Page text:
The Dividend Heroes Increase Payouts Since The Rolling Stones Released Ruby Tuesday: SIMON LAMBERT On Some Real Long-Term Investors
In 1967, the Rolling Stones released Ruby Tuesday, Elvis and Priscilla Presley got married, and the Beatles’ Sgt Pepper’s Lonely Hearts Club Band took over the British turntables.
In a slightly less conspicuous move, three investment funds also embarked on an illustrious 56-year career of raising dividends.
The trio, City of London, Bankers and Alliance Trust, sit at the top of the Dividend Heroes table put together by the investment institution, the AIC.
This list celebrates the investment funds with the longest non-stop history of increasing dividend payouts for investors, year in, year out.
Goodbye Ruby Tuesday and hello 56-year dividend record: Three investment funds have increased payouts since the Rolling Stones released their 1967 hit single
To make the cut, trusts must deliver consistently rising dividends for at least 20 years in a row.
There are 18 mutual funds that have done that and they make an interesting couple.
But before we get into the list, it’s worth giving a special mention to the eight Dividend Heroes who have managed to increase payouts for at least 50 years.
They are the three trusts mentioned above, plus Caledonia Investments, the Global Smaller Companies Trust, F&C, Brunner and JP Morgan Claverhouse.
This is an amazing achievement and one that serves as a timely reminder of why long-term investing can pay off.
|Investment company||AIC sector||Dividend increased number of years in a row||Dividend yield (%)||5-year annualized dividend growth rate (%)|
|City of London||UK equity income||56||4.65||3.25|
|Investments in Caledonia||Flexible Investment||55||1.82||3.64|
|The Global Smaller Companies Trust||Global smaller companies||52||1.21||8.48|
|F&C Investment Trust||Global||51||1.4||5.38|
|JPMorgan Claverhouse||UK equity income||50||4.71||4.88|
|Murray income||UK equity income||49||4.15||1.91|
|Scottish American||Global Equity Income||49||2.69||4.48|
|Traders trust||UK equity income||40||4.57||2.44|
|Value and indexed property income||Property UK Commercial||35||5.81||2.75|
|CT UK Capital and Income||UK equity income||29||3.73||1.99|
|Schröder income growth||UK equity income||27||4.16||3.34|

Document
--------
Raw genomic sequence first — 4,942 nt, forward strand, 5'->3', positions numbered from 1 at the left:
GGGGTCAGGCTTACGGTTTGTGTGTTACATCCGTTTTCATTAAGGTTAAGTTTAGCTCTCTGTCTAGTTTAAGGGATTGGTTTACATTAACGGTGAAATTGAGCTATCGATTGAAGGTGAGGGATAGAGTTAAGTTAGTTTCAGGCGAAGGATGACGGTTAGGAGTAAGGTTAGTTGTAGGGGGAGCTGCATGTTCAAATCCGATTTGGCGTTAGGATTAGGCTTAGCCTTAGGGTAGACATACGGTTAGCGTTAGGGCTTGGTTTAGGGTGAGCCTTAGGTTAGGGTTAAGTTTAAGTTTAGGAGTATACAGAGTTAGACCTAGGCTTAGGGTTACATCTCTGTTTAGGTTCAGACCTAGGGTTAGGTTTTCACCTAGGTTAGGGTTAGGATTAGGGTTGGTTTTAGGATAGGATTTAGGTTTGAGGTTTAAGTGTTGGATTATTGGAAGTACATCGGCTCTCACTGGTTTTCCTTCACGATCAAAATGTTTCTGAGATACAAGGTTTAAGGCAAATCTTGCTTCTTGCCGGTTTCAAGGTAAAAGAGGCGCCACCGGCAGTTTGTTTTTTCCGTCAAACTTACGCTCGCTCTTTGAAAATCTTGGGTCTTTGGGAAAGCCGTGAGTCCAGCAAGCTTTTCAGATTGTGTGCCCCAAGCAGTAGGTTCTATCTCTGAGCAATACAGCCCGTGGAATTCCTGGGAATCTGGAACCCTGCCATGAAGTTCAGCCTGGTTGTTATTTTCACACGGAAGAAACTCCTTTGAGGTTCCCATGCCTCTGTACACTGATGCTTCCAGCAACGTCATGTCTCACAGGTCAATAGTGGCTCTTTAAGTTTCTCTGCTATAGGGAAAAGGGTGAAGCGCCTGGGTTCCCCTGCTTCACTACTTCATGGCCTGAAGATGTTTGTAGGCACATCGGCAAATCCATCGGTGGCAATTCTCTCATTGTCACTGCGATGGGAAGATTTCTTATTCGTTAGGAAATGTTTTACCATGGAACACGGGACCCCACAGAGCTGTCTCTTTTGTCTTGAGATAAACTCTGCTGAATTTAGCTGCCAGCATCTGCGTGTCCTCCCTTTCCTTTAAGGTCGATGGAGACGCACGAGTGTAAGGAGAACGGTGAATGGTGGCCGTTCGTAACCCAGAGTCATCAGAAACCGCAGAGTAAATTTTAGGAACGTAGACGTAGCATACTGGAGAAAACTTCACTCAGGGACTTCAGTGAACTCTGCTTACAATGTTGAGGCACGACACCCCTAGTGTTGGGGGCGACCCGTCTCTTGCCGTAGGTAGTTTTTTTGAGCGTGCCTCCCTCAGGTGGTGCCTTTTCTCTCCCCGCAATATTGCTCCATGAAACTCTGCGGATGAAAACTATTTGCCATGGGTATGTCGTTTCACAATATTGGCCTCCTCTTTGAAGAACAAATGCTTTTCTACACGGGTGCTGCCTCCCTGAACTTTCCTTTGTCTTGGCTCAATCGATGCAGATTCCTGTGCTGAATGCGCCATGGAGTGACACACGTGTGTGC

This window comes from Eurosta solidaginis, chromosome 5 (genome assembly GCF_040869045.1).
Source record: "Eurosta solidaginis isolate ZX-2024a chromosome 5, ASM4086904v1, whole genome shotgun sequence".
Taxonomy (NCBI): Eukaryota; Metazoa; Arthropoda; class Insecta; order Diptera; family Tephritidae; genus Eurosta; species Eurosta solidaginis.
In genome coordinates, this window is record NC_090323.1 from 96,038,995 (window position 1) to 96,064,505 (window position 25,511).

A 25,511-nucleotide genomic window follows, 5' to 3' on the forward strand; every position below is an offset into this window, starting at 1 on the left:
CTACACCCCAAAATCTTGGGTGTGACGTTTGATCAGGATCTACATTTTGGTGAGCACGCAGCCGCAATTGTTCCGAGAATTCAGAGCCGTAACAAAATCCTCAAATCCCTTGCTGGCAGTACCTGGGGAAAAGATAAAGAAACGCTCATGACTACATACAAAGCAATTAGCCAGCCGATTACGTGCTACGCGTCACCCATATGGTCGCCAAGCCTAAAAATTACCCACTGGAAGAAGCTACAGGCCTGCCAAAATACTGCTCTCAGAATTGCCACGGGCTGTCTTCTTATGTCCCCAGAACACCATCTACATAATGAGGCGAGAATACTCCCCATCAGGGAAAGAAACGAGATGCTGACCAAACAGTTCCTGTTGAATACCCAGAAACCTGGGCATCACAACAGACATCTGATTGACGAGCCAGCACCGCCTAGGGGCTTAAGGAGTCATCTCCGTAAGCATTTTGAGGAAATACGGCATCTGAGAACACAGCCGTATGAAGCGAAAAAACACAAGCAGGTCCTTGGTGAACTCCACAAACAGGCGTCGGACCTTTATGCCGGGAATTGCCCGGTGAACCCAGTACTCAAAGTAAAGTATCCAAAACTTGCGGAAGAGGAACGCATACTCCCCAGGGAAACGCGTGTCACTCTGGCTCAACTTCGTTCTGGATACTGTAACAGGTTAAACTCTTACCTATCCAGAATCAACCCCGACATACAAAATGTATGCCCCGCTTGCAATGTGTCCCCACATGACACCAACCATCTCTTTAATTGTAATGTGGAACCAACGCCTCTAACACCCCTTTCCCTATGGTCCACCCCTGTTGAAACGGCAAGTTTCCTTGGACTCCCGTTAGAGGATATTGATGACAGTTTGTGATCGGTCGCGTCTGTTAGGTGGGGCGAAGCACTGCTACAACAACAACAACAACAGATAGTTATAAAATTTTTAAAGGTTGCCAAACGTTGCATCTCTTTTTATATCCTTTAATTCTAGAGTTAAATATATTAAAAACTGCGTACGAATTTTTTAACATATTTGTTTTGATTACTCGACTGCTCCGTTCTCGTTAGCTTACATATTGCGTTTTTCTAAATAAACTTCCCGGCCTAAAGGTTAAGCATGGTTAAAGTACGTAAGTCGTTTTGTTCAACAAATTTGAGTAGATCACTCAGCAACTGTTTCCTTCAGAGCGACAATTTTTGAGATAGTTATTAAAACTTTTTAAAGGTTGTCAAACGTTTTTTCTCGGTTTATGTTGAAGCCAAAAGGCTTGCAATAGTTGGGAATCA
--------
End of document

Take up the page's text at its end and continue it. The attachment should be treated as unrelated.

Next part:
|abrdn Equity Income||UK equity income||22||6.4||5.83|
|Trust Athelney||British smaller companies||20||4.68||1.53|
|Source: AIC and Morningstar. Mutual funds with 20 years of experience in increasing dividend payments. Data on 3/3/2023|
The current dividend yield of this gang of eight ranges from just 1.4 percent at F&C to 4.71 percent at JP Morgan Claverhouse.
But if you bought into one of these trusts halfway through the history of raising dividends, you’d be sitting on your own much larger return.
This is done by comparing the dividend payout in pence you get now with the price you paid for a stock back then.
For example, F&C yields only 1.4 percent at a current share price of 966 pence, but 25 years ago a share cost you 192 pence.
An F&C investor buying a stock at the time would get a 7 percent return based on current payouts compared to the price it paid.
That won’t make them as rich as Mick Jagger, but it’s a nice icing on the cake after a fivefold price increase.
And if they reinvested and compounded those dividends, they did very well indeed on their original investment.
What else is on the Dividend Heroes list? Not necessarily what many would expect if they think it’s likely to be full of income investment.
While UK Equity Income trusts make up a large portion of the list, with Abrdn Equity Income the largest yielder currently at 6.4 percent, there is also a significant portion of Global trusts, including the great weapon of growth investing.
Scottish Mortgage is an unlikely dividend hero, but it has been increasing payouts for 40 years in a row. It yields a mere 0.5 percent, but has managed to achieve an average dividend growth of 3.66 percent over five years.
It’s certainly not for income seekers, but even after the recent problems, Scottish Mortgage has repaid 56 percent in five years and 350 percent in ten years. Long-term investors have been rewarded.
The key to investment funds that can achieve such long records of increasing payouts lies in their structure, they are allowed to withhold some dividends in the good years to help cover the bad.
This is a feature that mutual funds don’t have and while it’s not a reason to always choose a trust over a fund, it’s a plus worth considering.
And it’s worth noting that some of these UK-focused stock income Dividend Heroes could be in a good position to continue to shine. In the new world of higher interest rates, investors have looked away from expensive jam-tomorrow growth stocks and towards companies that prove they can turn a profit now.
The portfolios of some of these trusts provide an easy, diversified way to tap into that investment theme and the renewed interest in the UK stock market.
But remember, as always, do your own research and don’t put all your eggs in one basket – even if it belongs to a hero.